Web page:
Watership Down: Press
April 29 – June 19, 2011
From Time Out Chicago
May 11, 2011
By John Beer
The most rousing adventure story on a Chicago stage at the moment may well involve rabbits. Hildreth’s adaptation of Adams’s 1974 leporine epic skillfully distills the story of Fiver (Scott T. Barsotti), Hazel (Paul S. Holmquist) and the rest of their ragtag band, who narrowly escape the destruction of their warren by a real estate development. As the rabbits make their way to the promised land of Watership Down, their encounters with predators, rivers and rival warrens are sketched at a breathless clip, though Hildreth also makes room for the mythic exploits of the trickster bunny progenitor El-ahrairah (Holmquist).
While watching a dozen actors pretend to scratch and hop about for a couple of hours might chill the heart of the most stalwart theatergoer, Lifeline’s physically adept ensemble emphasizes the sharply drawn personae of the different rabbits: reluctant leader Hazel, sardonic bruiser Bigwig (Christopher M. Walsh), brash Silver (Bryson Engelen). Wenhai Ma contributes a projection-centered design both trippy in true ’70s style and effective in abstractly conveying the often brutal violence. The show’s flaws are primarily those of its source material; in particular, the second act’s quest for lady bunnies to repopulate the new Watership Down settlement doesn’t exactly test the bounds of female empowerment. Still, the novel’s message of empathy for the nonhuman world remains alarmingly relevant, and its tale of survival against the odds compelling, especially in this well-wrought production.
From the Chicago Reader
May 10, 2011
By Dan Weissmann
Lifeline Theatre's brilliant production captures the epic sprawl and driving suspense of its source--the 1972 novel by Richard Adams in which a band of rabbits, their warren destroyed, go on a perilous search for a new home. In fact, Lifeline tops Adams's signature feat of delivering well-defined, often affecting characters who are--you know--rabbits. Where Adams had the luxury of relying on the reader's imagination, Kate McLean Hainsworth's ace cast have to sustain the conceit for two hours using body language. And they succeed with wit and style. Each cocked head and thumping leg makes a specific, emotionally-resonant contribution to the narrative. John Hildreth's script navigates the story's many turns clearly and economically, while Hainsworth's direction keeps the wheels turning in a satisfying, vigorous rhythm.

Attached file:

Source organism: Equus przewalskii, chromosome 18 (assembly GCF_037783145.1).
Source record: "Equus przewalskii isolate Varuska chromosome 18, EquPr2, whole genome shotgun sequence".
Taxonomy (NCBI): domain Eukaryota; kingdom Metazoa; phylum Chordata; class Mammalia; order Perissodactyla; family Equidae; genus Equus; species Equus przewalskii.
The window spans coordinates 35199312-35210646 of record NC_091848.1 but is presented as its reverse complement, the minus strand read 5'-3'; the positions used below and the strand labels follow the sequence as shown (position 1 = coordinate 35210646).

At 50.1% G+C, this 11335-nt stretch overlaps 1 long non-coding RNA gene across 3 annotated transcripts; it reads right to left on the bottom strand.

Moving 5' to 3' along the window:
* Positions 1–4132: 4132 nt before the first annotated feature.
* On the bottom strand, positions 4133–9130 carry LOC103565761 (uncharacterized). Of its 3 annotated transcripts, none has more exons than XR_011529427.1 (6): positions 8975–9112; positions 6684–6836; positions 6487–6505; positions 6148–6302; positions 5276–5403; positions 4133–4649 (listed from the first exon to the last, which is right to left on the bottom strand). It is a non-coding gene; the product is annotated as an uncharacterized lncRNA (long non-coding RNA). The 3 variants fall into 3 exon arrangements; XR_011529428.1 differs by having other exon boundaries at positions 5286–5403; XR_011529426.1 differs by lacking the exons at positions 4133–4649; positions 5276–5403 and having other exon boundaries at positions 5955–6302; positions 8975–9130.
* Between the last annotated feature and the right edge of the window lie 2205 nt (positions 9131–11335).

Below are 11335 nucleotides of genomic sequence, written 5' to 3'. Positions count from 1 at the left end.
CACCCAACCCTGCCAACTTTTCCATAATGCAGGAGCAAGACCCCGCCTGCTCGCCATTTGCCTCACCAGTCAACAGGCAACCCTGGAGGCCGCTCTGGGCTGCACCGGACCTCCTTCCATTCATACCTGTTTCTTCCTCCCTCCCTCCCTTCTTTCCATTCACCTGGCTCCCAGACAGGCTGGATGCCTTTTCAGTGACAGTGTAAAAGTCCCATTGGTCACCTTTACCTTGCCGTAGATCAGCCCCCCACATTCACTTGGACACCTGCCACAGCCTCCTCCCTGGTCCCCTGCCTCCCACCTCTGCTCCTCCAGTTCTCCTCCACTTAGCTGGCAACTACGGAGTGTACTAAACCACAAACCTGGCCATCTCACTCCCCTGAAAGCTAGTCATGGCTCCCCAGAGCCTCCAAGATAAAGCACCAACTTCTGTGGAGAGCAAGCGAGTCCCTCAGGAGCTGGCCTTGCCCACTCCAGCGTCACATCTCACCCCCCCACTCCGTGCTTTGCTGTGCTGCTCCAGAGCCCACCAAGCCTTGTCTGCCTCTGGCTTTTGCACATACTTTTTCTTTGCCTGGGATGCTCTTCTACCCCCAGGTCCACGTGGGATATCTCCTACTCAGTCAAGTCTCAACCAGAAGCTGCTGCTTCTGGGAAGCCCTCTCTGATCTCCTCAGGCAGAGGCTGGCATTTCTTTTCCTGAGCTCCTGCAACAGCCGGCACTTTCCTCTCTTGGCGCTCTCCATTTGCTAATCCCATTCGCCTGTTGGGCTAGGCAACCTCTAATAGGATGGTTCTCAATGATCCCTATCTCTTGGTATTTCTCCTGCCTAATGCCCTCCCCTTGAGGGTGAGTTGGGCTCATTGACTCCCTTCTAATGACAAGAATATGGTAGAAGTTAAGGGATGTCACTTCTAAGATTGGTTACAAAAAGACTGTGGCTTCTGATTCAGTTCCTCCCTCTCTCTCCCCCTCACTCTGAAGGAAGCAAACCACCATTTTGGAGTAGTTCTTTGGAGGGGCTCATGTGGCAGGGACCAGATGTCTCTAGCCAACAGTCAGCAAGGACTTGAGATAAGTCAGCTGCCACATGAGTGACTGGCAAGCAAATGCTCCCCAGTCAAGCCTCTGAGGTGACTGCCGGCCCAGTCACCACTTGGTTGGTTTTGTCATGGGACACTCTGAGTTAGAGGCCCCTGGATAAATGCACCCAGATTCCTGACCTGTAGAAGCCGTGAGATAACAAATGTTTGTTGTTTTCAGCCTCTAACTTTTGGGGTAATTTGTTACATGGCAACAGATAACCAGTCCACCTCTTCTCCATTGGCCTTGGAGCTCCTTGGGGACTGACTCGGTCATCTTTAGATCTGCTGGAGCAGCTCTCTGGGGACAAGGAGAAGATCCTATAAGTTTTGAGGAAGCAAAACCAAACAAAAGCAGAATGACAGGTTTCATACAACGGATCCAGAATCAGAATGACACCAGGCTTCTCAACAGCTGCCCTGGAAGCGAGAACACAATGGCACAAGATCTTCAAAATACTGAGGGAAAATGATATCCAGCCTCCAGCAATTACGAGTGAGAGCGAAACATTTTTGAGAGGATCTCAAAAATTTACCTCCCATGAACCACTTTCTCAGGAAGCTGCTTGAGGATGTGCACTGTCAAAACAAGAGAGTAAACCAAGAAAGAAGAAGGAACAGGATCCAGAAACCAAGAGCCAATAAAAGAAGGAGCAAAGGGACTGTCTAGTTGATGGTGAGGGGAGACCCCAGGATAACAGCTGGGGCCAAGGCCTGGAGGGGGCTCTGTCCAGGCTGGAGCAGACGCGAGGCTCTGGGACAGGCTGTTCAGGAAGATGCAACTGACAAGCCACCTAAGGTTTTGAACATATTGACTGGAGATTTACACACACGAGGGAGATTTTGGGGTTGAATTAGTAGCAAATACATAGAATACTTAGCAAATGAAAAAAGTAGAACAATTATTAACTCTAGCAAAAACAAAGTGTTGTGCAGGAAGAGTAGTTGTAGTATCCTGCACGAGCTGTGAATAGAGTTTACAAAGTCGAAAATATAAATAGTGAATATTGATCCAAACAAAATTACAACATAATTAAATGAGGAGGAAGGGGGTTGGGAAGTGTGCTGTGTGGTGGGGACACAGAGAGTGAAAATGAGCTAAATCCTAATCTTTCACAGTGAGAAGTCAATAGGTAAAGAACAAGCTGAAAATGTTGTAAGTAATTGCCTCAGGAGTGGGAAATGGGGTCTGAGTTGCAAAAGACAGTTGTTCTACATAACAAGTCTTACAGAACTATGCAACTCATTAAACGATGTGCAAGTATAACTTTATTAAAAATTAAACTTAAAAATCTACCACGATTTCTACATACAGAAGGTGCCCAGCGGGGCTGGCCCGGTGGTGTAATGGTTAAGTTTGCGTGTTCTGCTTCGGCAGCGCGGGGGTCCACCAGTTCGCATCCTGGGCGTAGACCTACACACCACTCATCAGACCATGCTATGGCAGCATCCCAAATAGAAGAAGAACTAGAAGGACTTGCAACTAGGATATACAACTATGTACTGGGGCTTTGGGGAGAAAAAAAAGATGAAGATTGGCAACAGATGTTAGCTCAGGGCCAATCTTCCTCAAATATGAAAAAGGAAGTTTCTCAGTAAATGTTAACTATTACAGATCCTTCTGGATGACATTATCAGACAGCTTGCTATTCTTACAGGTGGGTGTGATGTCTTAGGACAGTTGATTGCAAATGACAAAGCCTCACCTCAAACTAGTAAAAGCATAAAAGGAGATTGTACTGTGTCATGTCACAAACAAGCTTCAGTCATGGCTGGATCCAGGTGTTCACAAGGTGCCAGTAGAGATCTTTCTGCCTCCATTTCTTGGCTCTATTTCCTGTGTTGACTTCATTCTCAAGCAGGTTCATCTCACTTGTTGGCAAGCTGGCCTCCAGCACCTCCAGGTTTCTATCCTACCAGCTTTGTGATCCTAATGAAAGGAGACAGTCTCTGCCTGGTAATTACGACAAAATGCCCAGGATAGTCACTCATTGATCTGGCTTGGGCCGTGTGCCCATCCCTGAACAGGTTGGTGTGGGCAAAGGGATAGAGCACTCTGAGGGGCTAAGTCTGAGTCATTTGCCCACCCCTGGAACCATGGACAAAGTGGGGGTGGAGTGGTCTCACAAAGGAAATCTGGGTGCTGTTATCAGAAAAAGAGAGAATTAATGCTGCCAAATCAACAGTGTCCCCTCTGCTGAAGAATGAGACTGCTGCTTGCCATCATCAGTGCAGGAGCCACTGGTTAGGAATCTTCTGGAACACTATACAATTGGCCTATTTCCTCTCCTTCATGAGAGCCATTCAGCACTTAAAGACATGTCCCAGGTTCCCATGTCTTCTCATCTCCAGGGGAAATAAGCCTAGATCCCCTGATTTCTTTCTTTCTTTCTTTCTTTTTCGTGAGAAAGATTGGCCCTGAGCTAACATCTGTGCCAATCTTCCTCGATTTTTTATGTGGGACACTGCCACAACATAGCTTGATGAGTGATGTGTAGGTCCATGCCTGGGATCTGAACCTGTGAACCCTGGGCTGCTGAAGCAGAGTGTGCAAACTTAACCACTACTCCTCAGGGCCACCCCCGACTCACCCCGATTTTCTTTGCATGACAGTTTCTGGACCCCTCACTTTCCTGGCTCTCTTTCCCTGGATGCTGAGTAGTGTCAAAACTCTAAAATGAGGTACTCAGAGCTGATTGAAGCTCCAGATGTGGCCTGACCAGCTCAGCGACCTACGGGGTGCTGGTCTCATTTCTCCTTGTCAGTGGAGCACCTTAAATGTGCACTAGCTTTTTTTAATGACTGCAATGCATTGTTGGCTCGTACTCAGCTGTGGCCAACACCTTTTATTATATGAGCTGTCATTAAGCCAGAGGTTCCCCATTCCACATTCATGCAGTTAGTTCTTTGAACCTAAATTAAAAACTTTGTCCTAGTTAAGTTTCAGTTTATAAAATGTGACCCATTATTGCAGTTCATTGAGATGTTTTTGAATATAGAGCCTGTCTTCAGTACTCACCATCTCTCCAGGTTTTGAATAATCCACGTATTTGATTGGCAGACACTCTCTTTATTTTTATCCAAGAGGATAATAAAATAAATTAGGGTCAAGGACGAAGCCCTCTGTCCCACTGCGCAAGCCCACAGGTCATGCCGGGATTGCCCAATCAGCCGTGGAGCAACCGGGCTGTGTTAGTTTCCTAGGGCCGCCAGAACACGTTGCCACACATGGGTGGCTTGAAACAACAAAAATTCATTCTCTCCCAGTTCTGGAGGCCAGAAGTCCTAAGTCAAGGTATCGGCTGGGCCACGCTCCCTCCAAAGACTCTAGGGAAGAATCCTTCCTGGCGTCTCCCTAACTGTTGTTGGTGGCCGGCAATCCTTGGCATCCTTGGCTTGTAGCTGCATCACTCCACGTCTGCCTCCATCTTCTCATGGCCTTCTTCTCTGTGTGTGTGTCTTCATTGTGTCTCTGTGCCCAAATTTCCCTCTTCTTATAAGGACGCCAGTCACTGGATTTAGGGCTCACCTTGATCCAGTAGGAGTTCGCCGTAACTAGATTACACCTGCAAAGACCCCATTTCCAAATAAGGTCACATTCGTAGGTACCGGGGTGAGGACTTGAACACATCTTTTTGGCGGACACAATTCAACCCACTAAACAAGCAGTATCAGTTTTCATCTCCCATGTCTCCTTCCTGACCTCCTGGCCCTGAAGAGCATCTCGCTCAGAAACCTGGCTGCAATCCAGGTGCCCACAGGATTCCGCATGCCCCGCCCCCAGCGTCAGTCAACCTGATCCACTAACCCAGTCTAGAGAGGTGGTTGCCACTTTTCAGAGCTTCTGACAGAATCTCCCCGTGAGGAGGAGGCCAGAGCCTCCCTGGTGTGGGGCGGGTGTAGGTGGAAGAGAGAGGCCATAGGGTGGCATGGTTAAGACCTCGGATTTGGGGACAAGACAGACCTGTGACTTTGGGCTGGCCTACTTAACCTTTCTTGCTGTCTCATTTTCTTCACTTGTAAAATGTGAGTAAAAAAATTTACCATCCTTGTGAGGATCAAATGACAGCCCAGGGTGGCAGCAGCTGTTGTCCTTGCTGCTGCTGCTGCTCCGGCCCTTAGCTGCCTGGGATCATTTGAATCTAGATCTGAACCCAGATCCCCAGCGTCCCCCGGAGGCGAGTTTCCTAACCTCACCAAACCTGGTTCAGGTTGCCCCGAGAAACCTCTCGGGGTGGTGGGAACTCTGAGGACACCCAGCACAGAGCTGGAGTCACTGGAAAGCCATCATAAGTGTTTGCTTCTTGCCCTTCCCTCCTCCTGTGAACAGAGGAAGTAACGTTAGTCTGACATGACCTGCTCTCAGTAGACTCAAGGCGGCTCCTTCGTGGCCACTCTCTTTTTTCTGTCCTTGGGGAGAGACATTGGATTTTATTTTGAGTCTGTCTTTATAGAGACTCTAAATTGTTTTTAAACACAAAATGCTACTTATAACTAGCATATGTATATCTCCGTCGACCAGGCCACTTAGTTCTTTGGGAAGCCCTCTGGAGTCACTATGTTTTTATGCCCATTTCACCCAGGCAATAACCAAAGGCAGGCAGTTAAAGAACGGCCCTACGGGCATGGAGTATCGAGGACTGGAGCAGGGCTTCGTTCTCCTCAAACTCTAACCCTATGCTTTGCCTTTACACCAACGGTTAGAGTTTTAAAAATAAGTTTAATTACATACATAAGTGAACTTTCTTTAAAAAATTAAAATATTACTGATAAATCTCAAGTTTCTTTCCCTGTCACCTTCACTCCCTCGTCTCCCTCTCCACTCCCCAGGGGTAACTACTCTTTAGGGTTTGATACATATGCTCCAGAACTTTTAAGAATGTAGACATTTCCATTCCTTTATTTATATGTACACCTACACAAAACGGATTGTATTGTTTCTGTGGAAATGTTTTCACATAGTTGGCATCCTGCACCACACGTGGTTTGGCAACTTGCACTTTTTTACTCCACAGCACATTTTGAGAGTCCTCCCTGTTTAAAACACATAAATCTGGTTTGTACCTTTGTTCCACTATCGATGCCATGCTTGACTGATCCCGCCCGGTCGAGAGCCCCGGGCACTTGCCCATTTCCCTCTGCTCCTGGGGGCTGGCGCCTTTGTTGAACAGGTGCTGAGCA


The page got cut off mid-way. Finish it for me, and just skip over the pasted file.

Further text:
From the Chicago Tribune
'Watership Down' at Lifeline Theatre: A rabbit odyssey, faithfully told on stage
May 10, 2011
By Chris Jones
Staging Richard Adams' wonderful 1972 novel "Watership Down" requires actors to play rabbits. Mercifully, though, the intense new dramatic adaptation at the Lifeline Theatre well understands that these creatures in the story have nothing in common with the Easter Bunny. Ears and fluff have no place in a rabbit world born of a trickster's spirit and built at the cost of lapine blood.
That earthy, robust quality — coupled with a trio of gripping, passionate, richly realized performances from Paul S. Holmquist as Hazel, Christopher M. Walsh as Bigwig and, especially, Scott T. Barsotti as the clairvoyant Fiver — are what ensures that Katie McLean Hainsworth's modestly staged production will greatly please fans of what is surely one of the great fantasy novels of the 20th century. At various points in its complex narrative about a diverse group of rabbits who flee their ill-fated burrow, embark on a perilous, mutually supportive journey, and strive to create a utopian community of their own, "Watership Down" conveys a variety of different messages.
There's a deep-seated ecological message (rabbits who forget their responsibilities and fight the natural order of things don't do so well), as well as warnings about the dangers of warrens run by the Owsla, a kind of rabbit secret police, and warrens that are tended (and set with snares) by humans — and where the well-fed rabbits grow fat and lazy and become hopelessly philosophical about the terrible price they must pay for all that lettuce.
At one pivotal point in the story, when the hero rabbits rescue some females from a totalitarian neighboring warren, "Watership Down" evokes images of weary souls, feeling persecuted and finding their way to a kind of rabbit Ellis Island, salvation at last. And yet Adams' allegories never trump the overall rabbit-eye view of the world. Rabbits, Adams notes, have more enemies than most creatures could even imagine. But before they can be harmed, they have to be caught. A mantra by which we all could live.
This is a very complicated novel. And although John Hildreth's premiering adaptation tells a mostly tight story, both the dramatization and the production struggle to deal with the recurring mythic back story involving Frith (the rabbit sun-god) and El-ahrairah (the great rabbit), which interweaves through the story. If you're going in cold, that might take some grasping.